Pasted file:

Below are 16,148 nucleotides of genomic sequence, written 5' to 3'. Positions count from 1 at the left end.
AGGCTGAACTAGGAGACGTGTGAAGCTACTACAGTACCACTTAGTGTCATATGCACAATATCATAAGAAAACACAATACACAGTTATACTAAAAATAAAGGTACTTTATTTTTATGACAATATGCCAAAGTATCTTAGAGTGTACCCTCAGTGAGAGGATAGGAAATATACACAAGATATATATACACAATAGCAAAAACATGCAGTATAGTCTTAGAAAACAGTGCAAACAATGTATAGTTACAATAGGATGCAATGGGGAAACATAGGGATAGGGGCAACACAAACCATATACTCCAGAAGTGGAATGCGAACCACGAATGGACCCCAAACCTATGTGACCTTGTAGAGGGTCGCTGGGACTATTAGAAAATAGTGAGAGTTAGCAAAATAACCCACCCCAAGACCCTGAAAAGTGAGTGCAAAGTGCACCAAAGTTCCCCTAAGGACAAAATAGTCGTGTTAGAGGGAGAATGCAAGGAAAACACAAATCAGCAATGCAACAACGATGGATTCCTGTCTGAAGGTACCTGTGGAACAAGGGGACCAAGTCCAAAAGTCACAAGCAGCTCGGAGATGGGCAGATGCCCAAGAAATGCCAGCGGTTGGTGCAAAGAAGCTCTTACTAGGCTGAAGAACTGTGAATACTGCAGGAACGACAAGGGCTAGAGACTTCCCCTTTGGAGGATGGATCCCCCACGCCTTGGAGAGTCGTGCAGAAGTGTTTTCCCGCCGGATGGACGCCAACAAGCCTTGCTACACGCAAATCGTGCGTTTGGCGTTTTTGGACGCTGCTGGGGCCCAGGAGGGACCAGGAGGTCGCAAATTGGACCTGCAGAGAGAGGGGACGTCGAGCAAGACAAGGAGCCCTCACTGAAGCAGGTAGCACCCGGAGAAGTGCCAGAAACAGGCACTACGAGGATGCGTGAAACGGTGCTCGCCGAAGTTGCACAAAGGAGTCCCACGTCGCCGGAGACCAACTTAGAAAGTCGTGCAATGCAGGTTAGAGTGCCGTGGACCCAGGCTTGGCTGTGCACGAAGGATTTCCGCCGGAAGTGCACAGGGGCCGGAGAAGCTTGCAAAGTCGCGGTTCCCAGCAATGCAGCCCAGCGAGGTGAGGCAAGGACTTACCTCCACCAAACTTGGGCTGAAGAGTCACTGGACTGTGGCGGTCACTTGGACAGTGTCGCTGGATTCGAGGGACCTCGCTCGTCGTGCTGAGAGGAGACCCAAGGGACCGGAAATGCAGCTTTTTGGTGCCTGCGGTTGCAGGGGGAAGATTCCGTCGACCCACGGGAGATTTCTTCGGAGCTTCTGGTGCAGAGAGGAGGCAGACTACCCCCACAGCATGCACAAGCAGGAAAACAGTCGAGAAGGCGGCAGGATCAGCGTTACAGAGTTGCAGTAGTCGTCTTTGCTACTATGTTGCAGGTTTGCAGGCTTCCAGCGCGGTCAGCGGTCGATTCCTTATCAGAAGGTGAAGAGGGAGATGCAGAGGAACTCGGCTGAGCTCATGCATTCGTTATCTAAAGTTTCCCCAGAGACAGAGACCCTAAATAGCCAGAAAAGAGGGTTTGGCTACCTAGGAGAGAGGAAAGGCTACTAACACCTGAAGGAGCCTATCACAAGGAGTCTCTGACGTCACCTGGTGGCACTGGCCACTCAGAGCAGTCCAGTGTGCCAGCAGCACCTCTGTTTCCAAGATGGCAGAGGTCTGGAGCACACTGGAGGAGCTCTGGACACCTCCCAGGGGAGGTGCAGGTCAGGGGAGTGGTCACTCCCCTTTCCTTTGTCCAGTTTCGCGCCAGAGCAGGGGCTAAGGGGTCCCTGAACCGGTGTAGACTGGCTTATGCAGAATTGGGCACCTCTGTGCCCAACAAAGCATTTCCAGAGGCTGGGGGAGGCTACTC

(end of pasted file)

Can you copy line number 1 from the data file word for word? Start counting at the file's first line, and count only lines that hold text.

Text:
Below are 16,148 nucleotides of genomic sequence, written 5' to 3'. Positions count from 1 at the left end.